EFL / ESL Teaching Tip: A Few Tips for Teaching Intonation

This is James, the Head of Teacher Training here at Rennert, explaining some key points to consider when teaching intonation.

Transcript:

James: Hi! So, today I wanted to share a couple of tips on teaching intonation. Now, I always think that the pronunciation system is like a vocabulary system and like a grammar system in that it is a way of conveying meaning and that is something that I think is often overlooked. There’s two main functions to intonation. One is to contrast new information with old information and one is to separate thought groups. So, for example, if I say, “Follow that CAR. Which CAR? The BLUE car. The BLUE car with the BAD guy in it.” I’m using the intonation and stress to, kind of, contrast the new information with the old information. And then, for example, separating thought groups–if I say, “Jane said, ‘My dog is clever.'” or if I say, “Jane,” said my dog, “is clever.” the meaning is completely different. It’s also a little weird, but it is completely different, right? Your dog is talking. But all I’ve done–the words are the same, the grammar’s the same—but the vocabulary…the pronunciation, sorry, has changed and changed the meaning.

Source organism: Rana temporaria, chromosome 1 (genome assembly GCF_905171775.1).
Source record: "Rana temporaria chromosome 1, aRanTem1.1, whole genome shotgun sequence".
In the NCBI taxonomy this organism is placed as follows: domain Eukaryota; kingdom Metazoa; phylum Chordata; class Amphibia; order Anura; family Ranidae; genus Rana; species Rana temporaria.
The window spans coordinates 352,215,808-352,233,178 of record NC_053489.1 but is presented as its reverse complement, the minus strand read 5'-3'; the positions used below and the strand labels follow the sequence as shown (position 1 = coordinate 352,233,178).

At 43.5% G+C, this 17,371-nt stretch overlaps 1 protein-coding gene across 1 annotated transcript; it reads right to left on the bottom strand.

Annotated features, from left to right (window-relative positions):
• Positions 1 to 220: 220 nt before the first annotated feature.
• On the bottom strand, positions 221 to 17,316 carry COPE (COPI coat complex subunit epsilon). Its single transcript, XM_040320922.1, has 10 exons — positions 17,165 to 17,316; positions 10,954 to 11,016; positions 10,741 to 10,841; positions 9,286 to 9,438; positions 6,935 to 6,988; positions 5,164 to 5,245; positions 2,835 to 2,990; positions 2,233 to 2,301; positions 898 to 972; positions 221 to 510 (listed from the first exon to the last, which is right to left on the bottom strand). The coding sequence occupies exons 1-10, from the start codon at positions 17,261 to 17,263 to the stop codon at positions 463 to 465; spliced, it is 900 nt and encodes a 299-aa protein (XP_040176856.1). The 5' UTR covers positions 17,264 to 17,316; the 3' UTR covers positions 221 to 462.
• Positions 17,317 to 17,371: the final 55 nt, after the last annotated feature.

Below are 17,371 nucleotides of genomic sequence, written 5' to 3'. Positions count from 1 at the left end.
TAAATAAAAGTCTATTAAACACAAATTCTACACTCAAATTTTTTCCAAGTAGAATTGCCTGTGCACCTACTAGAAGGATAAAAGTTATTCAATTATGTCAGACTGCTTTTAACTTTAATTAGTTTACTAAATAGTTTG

Now another thing I think is really interesting is if you have students whose first language is a tonal language, for example Chinese or Thai…Vietnamese. When…there each word the tone carries meaning like, “ma, ma, ma, ma” (said with a variety of tones), like, it’s all different meanings because the tone is different. So, students expect that. That’s what they are used to. So, when they learn a word they’re automatically learning or memorizing the tone of the word. When we teach a word, we usually teach it with falling intonation. “It’s book (falling intonation). It’s my favorite (falling intonation).” However, when we construct those words in sentences the intonation can change. But it can be very confusing for a student who has a tonal language and they’ve learned that book always has falling intonation and then suddenly they’re hearing it with rising intonation and it can be very very confusing and difficult for them. Also, when they’re using the pronunciation they’re so used to just using the tone that they’ve learned. So, that’s something that I think is very interesting to think about and consider if your students’ first language is a tonal language. So, a couple things to keep in mind, the uses of intonation in our language and then the differences between other languages and how that can really affect their ability to apply those uses or understand them.

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